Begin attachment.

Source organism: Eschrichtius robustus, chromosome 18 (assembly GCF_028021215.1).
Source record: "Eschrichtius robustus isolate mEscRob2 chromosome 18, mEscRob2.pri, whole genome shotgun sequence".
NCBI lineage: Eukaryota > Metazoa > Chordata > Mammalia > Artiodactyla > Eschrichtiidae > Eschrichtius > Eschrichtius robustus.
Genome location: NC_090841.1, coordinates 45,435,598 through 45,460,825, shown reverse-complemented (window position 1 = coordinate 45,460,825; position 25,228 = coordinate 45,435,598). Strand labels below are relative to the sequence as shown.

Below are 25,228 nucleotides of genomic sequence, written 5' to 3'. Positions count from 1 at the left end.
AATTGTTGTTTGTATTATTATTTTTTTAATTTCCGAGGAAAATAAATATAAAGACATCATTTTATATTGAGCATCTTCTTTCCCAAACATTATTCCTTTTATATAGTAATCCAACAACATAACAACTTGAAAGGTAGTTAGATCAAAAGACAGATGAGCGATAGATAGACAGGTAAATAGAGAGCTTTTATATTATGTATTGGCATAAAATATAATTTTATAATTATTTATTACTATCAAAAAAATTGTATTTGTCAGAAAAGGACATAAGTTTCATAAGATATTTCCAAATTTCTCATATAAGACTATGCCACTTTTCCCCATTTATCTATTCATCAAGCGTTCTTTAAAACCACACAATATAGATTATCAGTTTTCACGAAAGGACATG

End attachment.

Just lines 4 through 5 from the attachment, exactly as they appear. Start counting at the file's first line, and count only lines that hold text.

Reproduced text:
Genome location: NC_090841.1, coordinates 45,435,598 through 45,460,825, shown reverse-complemented (window position 1 = coordinate 45,460,825; position 25,228 = coordinate 45,435,598). Strand labels below are relative to the sequence as shown.

Below are 25,228 nucleotides of genomic sequence, written 5' to 3'. Positions count from 1 at the left end.